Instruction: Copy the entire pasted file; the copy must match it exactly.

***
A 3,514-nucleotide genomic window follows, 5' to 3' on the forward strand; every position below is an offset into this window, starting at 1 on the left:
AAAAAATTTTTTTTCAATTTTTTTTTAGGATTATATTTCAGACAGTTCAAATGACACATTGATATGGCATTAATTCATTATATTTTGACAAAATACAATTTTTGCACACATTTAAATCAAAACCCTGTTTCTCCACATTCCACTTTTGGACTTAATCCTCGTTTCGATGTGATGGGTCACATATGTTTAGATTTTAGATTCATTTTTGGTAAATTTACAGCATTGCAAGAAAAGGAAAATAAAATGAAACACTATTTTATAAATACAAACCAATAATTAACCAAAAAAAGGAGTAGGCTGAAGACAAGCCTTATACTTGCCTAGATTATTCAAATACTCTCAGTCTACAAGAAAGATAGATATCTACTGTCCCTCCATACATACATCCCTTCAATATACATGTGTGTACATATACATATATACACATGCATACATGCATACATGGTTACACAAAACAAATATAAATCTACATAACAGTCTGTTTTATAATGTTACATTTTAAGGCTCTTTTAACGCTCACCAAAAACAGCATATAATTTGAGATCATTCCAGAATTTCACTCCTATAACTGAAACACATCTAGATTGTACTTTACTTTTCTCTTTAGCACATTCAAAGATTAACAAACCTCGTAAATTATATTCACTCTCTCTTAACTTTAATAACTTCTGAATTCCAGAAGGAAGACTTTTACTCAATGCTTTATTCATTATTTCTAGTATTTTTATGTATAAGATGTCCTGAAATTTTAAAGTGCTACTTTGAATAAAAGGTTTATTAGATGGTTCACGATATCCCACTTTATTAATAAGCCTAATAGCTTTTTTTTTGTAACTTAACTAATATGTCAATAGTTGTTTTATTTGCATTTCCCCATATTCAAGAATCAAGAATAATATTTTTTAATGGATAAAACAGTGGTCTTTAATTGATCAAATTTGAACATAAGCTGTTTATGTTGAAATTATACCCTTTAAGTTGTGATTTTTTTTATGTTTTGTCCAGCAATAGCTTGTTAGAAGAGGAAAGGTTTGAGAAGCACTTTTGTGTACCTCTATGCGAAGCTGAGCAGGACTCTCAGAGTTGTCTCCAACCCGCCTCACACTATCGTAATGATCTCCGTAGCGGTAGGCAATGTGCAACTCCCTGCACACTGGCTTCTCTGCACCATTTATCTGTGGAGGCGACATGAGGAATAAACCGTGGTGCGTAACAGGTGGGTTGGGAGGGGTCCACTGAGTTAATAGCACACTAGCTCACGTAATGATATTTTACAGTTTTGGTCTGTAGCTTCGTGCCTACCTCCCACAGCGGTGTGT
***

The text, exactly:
A 3,514-nucleotide genomic window follows, 5' to 3' on the forward strand; every position below is an offset into this window, starting at 1 on the left:
AAAAAATTTTTTTTCAATTTTTTTTTAGGATTATATTTCAGACAGTTCAAATGACACATTGATATGGCATTAATTCATTATATTTTGACAAAATACAATTTTTGCACACATTTAAATCAAAACCCTGTTTCTCCACATTCCACTTTTGGACTTAATCCTCGTTTCGATGTGATGGGTCACATATGTTTAGATTTTAGATTCATTTTTGGTAAATTTACAGCATTGCAAGAAAAGGAAAATAAAATGAAACACTATTTTATAAATACAAACCAATAATTAACCAAAAAAAGGAGTAGGCTGAAGACAAGCCTTATACTTGCCTAGATTATTCAAATACTCTCAGTCTACAAGAAAGATAGATATCTACTGTCCCTCCATACATACATCCCTTCAATATACATGTGTGTACATATACATATATACACATGCATACATGCATACATGGTTACACAAAACAAATATAAATCTACATAACAGTCTGTTTTATAATGTTACATTTTAAGGCTCTTTTAACGCTCACCAAAAACAGCATATAATTTGAGATCATTCCAGAATTTCACTCCTATAACTGAAACACATCTAGATTGTACTTTACTTTTCTCTTTAGCACATTCAAAGATTAACAAACCTCGTAAATTATATTCACTCTCTCTTAACTTTAATAACTTCTGAATTCCAGAAGGAAGACTTTTACTCAATGCTTTATTCATTATTTCTAGTATTTTTATGTATAAGATGTCCTGAAATTTTAAAGTGCTACTTTGAATAAAAGGTTTATTAGATGGTTCACGATATCCCACTTTATTAATAAGCCTAATAGCTTTTTTTTTGTAACTTAACTAATATGTCAATAGTTGTTTTATTTGCATTTCCCCATATTCAAGAATCAAGAATAATATTTTTTAATGGATAAAACAGTGGTCTTTAATTGATCAAATTTGAACATAAGCTGTTTATGTTGAAATTATACCCTTTAAGTTGTGATTTTTTTTATGTTTTGTCCAGCAATAGCTTGTTAGAAGAGGAAAGGTTTGAGAAGCACTTTTGTGTACCTCTATGCGAAGCTGAGCAGGACTCTCAGAGTTGTCTCCAACCCGCCTCACACTATCGTAATGATCTCCGTAGCGGTAGGCAATGTGCAACTCCCTGCACACTGGCTTCTCTGCACCATTTATCTGTGGAGGCGACATGAGGAATAAACCGTGGTGCGTAACAGGTGGGTTGGGAGGGGTCCACTGAGTTAATAGCACACTAGCTCACGTAATGATATTTTACAGTTTTGGTCTGTAGCTTCGTGCCTACCTCCCACAGCGGTGTGT